I simplified my process with this most recent book. I first did several cover-to-cover readings myself.  When I knew I had caught all the mistakes I could see myself, I asked my wife to read it. She is not into this technology stuff like I am, so her feedback was very good at finding places where I needed to simplify and clarify my approach. Then, instead of recruiting five friends, I just went to one of my previous volunteers who had done a good job before. I gave him a galley proof of the book with a $100 bill as a book mark, and told him he could keep the book mark as a souvenir for his efforts. We negotiated a timeline and he was done in a couple of weeks. He didn't have as many changes this time (I must be getting better) and I have confidence that my $100 investment is well worth it for the peace of mind I get in return.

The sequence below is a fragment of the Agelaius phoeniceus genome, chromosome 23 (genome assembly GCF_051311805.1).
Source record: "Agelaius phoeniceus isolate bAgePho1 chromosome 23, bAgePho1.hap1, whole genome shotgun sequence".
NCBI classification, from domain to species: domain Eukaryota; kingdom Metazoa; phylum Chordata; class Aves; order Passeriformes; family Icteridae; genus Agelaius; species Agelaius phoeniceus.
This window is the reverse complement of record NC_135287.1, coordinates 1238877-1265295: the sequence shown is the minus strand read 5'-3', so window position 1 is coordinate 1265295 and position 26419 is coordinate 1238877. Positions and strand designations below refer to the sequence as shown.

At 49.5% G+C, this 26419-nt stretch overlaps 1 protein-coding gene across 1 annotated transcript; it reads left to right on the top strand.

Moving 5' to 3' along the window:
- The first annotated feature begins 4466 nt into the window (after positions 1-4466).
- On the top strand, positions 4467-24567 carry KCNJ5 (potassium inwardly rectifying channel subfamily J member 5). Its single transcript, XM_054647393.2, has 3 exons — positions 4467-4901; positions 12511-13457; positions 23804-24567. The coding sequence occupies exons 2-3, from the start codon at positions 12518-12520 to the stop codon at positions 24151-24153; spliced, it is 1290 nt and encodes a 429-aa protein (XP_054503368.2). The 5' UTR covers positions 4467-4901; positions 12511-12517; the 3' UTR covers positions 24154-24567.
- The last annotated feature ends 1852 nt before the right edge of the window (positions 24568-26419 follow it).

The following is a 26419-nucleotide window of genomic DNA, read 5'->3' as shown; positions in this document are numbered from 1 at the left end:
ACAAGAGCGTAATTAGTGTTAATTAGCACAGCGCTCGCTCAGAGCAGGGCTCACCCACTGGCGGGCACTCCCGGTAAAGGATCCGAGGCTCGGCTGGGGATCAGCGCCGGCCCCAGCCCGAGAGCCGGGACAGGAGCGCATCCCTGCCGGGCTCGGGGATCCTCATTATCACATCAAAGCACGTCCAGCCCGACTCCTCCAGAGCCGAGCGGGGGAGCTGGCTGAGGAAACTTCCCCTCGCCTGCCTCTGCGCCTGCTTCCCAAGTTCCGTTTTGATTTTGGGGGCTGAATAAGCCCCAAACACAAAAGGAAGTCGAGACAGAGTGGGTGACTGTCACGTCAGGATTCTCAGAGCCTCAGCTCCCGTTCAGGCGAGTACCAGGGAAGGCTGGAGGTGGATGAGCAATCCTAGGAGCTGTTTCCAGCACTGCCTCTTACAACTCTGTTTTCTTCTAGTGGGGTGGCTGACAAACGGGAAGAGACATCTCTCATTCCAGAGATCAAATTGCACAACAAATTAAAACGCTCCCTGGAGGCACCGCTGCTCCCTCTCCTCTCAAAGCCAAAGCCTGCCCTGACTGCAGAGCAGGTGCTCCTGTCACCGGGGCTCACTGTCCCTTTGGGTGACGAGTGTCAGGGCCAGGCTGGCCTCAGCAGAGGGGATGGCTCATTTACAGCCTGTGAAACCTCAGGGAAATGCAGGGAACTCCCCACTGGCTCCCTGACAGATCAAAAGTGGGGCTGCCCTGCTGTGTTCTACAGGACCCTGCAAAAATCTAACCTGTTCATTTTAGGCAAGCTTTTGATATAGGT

Self publication doesn't mean that you are doing everything yourself. You may have to become your own project manager at times. You will always improve your product if you recruit help from people who have the skills that you lack.

Monday, September 28, 2015

Quadcopter Pilot's Flight Log

Now available at Amazon.com!

Whether flying for recreation or for certification, it is the best practice to always log the flight. Logging the flight provides a record of experience for the pilot as well as a record of the flight time on the aircraft. This journal is intended to create a record of the key events that define every flight outing.